But...(here come the hard questions)... but, what does this all mean for computer science students? Here come a series of questions: If I was a computer science student reading about Oceanit, I'd think Oceanit is awesome, but with 30 PhDs, why would Oceanit care about little old me? How do CS students prepare for a career in Oceanit? Oceanit seems like a great engineering company, but how does the software developers fit into the innovation?

CS is the glue. Look at any of the big prime defense contractors. Out of 50K employees, maybe half are CS, because CS is the way you glue/integrate systems together. CS is critical, and that's why CS would make someone valuable at Oceanit, even if you don't have a Ph.D. Oceanit started off as an engineering company, doing ocean, environmental, and coastal engineering, evolving into R&D for the federal government, evolving to become an incubator of spin off companies. Noah's Ark had two of everything, we're trying for at least one of everything!

Finally, do you have a list of books, articles, websites, activities, and groups that students can begin to utilize to grow?

As for books, articles, websites, etc...Here are some of my thoughts for maximum growth

1. Internships. Get hands on experience now. Always take on the toughest assignment.

2. Find a mentor. Pick someone who's 20 years older who you want to be like. If you can't find a mentor, it's probably because you're not ready. There is a saying, "when the student is ready, the teacher will appear." Get a mentor, and be coachable.

3. Books: Deep Survival (very good book about why we fail and ultimately succeed), Tipping Point/Blink, Corporate Lifecycles, The Starfish and the Spider (about decentralized networks), Positioning (anything by Ries and Trout), Information Rules, Art of the Start (anything by Guy Kawasaki), Win Friends and Influence People, Think and Grow Rich,'ve got to get specific because i read a lot.

4. Personal development. Learn about yourself so you can get out of your own way. This has been my secret. I'm not the smartest but I work hard, and I try to stay out of my own way. Does that make sense. So do some serious personal development workshops, like the one Burt Lum and I are bringing to Hawaii in early March. Visit

5. Peers: Choose them carefully. You become like the people you hangout with.

6. Company. Choose this one carefully as well. If you want to get a lot of experience, work for a small company. Learn what it takes to make payroll!

7. Pain. Take the pain when you're young. Work the toughest assignments, and work a lot of them. Get as much experience as you can.

8. Values. What are our personal values? Humbleness or arrogance? Giving or taking? Integrity or deception? Building or destroying?

9. Alignment. Align your personal and career goals. If you want a career to take you around the world, e.g., work 2 years in Tokyo, 2 years in Paris, 2 years in NY, etc...that's all very possible but don't set a personal goal of wanting a house with the white picket fence and your spouse and child waiting at the door welcoming you home for dinner at 6pm. You will be stress knowing they are waiting for you, and they will be unhappy...what's real is showing up 2 hours late will be just as devastating.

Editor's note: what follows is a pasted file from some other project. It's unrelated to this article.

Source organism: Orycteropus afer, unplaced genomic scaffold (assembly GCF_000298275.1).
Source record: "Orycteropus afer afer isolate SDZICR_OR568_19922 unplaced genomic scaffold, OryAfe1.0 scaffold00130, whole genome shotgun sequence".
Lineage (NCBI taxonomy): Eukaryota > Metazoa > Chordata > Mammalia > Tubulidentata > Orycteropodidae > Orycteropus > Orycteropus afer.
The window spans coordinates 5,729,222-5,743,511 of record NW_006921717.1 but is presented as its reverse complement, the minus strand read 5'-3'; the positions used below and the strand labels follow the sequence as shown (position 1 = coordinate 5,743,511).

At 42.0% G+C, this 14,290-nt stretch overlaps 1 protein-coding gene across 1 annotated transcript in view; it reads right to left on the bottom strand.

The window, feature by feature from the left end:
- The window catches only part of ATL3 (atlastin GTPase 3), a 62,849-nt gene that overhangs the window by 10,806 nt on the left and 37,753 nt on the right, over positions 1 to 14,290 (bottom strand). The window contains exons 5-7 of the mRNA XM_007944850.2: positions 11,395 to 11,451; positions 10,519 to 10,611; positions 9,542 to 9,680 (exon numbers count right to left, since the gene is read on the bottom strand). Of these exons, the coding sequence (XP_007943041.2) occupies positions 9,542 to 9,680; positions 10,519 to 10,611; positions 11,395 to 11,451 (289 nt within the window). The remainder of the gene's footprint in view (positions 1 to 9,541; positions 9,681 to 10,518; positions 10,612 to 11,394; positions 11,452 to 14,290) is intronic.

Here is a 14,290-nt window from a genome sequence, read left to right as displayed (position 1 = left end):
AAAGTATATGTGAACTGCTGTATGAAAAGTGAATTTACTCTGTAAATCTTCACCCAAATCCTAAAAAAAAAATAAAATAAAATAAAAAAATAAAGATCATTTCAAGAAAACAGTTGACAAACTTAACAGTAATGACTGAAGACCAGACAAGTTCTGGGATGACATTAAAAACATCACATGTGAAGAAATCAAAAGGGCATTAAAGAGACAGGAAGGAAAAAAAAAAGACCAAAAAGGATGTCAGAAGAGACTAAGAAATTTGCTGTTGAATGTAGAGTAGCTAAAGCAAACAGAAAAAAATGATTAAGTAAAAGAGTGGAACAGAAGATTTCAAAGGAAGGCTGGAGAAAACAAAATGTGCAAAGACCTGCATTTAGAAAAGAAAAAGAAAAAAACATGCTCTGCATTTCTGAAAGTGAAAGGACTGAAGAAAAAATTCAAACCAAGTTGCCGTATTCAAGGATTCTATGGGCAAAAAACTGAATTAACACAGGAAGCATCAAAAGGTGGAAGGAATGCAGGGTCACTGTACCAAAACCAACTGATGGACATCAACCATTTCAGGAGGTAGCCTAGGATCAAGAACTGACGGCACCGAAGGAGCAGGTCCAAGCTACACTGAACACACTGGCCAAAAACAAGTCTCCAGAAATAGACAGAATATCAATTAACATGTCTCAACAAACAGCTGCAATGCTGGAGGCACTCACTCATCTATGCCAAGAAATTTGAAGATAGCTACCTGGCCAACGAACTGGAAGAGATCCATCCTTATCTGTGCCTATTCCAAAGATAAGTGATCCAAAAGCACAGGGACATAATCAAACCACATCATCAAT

10. Life partner: Though this is #10, this should be #1 on your list. Who you make your life with, will determine your future happiness and success, or misery! This is so important, because this is about alignment again. Are you and your spouse going in the same direction? Do you want the same things? Would you be good friends even if you weren't married? So i need to repeat it again - the #1 thing you can do to be successful and happy is to marry the right person! Listen to your mother and friends if you're proven to be a poor partner picker! Say that 3 times really fast.

[end interview]
i'm not sure i asked the right CS questions to ian. my basic point to him was that i saw a lot of hardware related innovation from oceanit. not too much software stuff. so, the question was basically... how does your software people get involved in innovation when most of the work is on the hard sciences side? anyway, i'll ask him that later.

here is a blog that i wrote in the dual use NING space:
someone sent this article to me the other day, "Hire Learning",

i have been discussing with anyone that will listen about the problems that i have been noticing in technical education. its very interesting that the problem is bigger than any one solution. problems like this needs to be attacked in a coordinated fashion. it takes the involvement from government, industry, and most importantly people. mentor someone, give them hope, show them what is possible, and help them do it.

i often feel overwhelmed by how i can make a difference. but, i so desperately want to. i know i'll figure it out.

and this is why ian is a really cool guy... here is his response:
Right on Aaron! And yes, you will. Remember, making a difference is about the daily small things that add up over time. Yes, swing for the fences when it makes sense, but this is also a marathon more than it is a sprint.

I just read a very nice quote, "grow a leader, grow an organization." I think the same would apply here. Let me know how i can support you.


austen.ito said...

As a software engineer, I'm curious what type of software dev Oceanit does.

Good interview. I want to go to the Samurai Game!

aaron said...

Samurai Game! Ha!